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Rochester researchers significantly boost efficiency of perovskite solar cells

22 Feb 2023

Novel metal/dielectric substrate structure increases photovoltaic conversion efficiency by 250%.

Perovskites continue to shown extraordinary promise as a less expensive but equally efficient replacement for silicon in solar cells and detectors. Now, a study led by Chunlei Guo, a professor of optics at the University of Rochester, NY, suggests perovskites may become even more efficient.

Researchers typically synthesize perovskites in a wet lab, and then apply the material as a film on a glass substrate and explore various applications. Guo instead proposes a novel, physics-based approach. By using a substrate of either a layer of metal or alternating layers of metal and dielectric material—rather than glass—he and his coauthors found they could increase the perovskite’s light conversion efficiency by 250 percent.

The achievement is described in a paper in Nature Photonics.

“No one else has come to this observation in perovskites,” said Guo. “All of a sudden, we can put a metal platform under a perovskite, utterly changing the interaction of the electrons within the perovskite. Thus, we use a physical method to engineer that interaction.”

Metals are probably the simplest materials in nature, but they can be made to acquire complex functions. The Guo Lab has extensive experience in this direction. The lab has pioneered a range of technologies transforming simple metals to pitch black, superhydrophilic (water-attracting), or superhydrophobic (water-repellent). The enhanced metals have been used for solar energy absorption and water purification in their recent studies.

In the Nature Photonics paper, instead of presenting a way to enhance the metal itself, the Guo Lab demonstrates how to use the metal to enhance the efficiency of pervoskites.

Tomorrow’s harvest

“A piece of metal can do just as much work as complex chemical engineering in a wet lab,” said Guo, adding that the new research may be particularly useful for future solar energy harvesting.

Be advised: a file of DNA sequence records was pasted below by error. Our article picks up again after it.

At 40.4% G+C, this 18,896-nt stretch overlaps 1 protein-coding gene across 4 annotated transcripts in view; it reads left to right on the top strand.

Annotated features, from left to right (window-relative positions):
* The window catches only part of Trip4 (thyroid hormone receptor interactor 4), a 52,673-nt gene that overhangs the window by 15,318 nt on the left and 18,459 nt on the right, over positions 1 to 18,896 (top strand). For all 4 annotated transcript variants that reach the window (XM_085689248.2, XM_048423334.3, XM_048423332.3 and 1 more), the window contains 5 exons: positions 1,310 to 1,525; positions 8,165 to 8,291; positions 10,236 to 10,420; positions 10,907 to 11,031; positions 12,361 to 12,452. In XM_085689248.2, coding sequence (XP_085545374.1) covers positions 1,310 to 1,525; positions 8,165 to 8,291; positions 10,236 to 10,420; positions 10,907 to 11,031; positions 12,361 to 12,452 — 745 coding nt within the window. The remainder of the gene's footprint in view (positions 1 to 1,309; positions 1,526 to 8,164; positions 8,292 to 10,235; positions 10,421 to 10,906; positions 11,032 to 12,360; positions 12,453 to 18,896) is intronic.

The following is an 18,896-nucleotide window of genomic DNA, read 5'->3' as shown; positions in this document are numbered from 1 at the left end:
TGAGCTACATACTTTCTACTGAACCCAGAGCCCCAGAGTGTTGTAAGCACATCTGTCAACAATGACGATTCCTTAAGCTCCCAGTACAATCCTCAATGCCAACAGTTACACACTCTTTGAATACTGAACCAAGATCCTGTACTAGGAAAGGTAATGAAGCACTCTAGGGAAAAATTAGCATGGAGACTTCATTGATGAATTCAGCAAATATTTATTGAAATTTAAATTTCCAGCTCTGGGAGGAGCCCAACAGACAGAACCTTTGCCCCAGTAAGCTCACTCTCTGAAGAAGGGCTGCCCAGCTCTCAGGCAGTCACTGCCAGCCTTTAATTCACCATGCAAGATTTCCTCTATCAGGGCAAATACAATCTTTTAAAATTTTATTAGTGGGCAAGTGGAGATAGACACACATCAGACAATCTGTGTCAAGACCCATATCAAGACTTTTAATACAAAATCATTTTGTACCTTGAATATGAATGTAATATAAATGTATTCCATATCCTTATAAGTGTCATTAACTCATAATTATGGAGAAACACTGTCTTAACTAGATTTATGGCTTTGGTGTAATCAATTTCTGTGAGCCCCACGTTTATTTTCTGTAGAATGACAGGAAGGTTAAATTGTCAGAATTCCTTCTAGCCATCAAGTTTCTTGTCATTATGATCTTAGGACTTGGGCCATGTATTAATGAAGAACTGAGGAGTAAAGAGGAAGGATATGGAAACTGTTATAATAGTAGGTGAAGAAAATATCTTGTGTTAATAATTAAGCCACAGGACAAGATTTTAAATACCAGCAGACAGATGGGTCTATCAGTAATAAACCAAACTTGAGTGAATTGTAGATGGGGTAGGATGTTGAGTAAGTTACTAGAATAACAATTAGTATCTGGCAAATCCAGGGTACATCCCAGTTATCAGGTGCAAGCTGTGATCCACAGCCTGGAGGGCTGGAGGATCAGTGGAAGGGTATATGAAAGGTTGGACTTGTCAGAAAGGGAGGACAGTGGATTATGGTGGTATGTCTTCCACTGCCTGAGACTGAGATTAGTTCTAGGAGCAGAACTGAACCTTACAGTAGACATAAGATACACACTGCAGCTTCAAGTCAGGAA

In a solar cell, photons from sunlight need to interact with and excite electrons, causing the electrons to leave their atomic cores and generating an electrical current, Guo explained. “Ideally, the solar cell would use materials that are weak to pull the excited electrons back to the atomic cores and stop the electrical current.”

Guo’s lab demonstrated that such recombination could be substantially prevented by combining a perovskite material with either a layer of metal or a metamaterial substrate consisting of alternating layers of silver, a noble metal, and aluminum oxide, a dielectric.

The result was a significant reduction of electron recombination through “a lot of surprising physics,” said Guo. In effect, the metal layer serves as a mirror, which creates reversed images of electron-hole pairs, weakening the ability of the electrons to recombine with the holes. The lab was able to use a simple detector to observe the resulting 250 percent increase in efficiency of light conversion.

Several challenges must be resolved before perovskites become practical for applications, especially their tendency to degrade relatively quickly. Currently, researchers are racing to find new, more stable perovskite materials.

“As new perovskites emerge, we can then use our physics-based method to further enhance their performance,” said Guo.

The Bill and Melinda Gates Foundation, the Army Research Office, and the National Science Foundation supported this research.

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